Moreover, as Cameron has just reopened several candidate selections, a process which could take until the end of the year to complete, the Tories wouldn’t be ready until next year anyway.

Unless, of course, the new openness on candidate selection is just for show.

It Was Twenty Years Ago Today

Amidst all the febrile swirl of UK politics, another anniversary passed this week: twenty years since the Chinese Government brutally ended the student-led protests in Beijing’s Tiananmen Square. At first the regime appeared incapable of summoning soldiers willing to do the deed; the bloody aftermath showed that those eventually commanded to end the occupation had no problem with their orders, nor even any consideration for human life.

There have been no commemorations in Beijing: the official line is that it didn’t happen. The nearest place to mark the deed has been Hong Kong. The Chinese live under a totalitarian Government; the idea of democracy does not enter. Yet this behaviour is tolerated by the West, if only implicitly: we trade with China, their thrift buys part of our debt. Thus the impossibility of so-called “ethical foreign policy”.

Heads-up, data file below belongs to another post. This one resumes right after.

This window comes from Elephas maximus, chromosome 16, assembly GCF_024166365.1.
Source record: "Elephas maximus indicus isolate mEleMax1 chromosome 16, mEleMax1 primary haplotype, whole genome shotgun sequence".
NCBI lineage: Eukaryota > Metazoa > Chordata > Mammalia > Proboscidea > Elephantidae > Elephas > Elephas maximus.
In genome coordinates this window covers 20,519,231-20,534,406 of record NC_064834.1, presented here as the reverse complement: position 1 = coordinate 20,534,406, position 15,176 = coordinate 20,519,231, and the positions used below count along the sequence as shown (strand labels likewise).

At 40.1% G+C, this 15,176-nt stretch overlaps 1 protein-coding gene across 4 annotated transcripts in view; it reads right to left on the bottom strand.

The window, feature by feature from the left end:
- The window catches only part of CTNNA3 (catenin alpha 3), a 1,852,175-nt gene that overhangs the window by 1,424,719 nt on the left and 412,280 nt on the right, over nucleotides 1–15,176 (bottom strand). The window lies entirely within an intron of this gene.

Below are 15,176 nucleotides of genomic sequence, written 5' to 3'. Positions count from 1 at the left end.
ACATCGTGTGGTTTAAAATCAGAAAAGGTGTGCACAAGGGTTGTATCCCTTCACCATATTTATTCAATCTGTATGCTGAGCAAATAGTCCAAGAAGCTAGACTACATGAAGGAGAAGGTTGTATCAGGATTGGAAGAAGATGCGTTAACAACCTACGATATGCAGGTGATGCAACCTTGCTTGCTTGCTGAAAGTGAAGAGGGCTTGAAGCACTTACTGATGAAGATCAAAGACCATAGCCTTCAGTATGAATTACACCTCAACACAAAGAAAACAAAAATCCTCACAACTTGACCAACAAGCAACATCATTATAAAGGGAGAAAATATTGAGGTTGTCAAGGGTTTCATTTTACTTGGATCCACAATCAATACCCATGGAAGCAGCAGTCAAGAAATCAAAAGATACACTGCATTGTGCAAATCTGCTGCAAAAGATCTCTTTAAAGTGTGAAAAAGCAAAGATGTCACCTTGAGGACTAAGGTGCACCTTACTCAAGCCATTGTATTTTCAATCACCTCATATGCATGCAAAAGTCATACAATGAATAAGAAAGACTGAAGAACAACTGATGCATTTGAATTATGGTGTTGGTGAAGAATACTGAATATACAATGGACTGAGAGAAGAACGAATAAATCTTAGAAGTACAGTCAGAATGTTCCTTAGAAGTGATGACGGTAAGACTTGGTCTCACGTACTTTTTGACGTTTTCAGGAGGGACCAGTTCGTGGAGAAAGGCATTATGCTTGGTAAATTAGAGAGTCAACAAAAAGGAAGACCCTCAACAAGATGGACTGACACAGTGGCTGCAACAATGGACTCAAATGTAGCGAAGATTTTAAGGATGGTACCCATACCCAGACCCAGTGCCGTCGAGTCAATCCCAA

China won’t change its behaviour any time soon, let alone its political system. And we in the West won’t be in a hurry to force the issue.

Thursday, 4 June 2009

Nobody Fancy a Chipmunk?

Now resigned from Pa Broon’s cabinet, Hazel Blears has admitted to being a “Marmite politician”: folks either love or hate her. Quite a few in and around the Westminster village, across the political spectrum, quite like her, and have therefore been relatively kind about her this week. Things are a little different Oop North.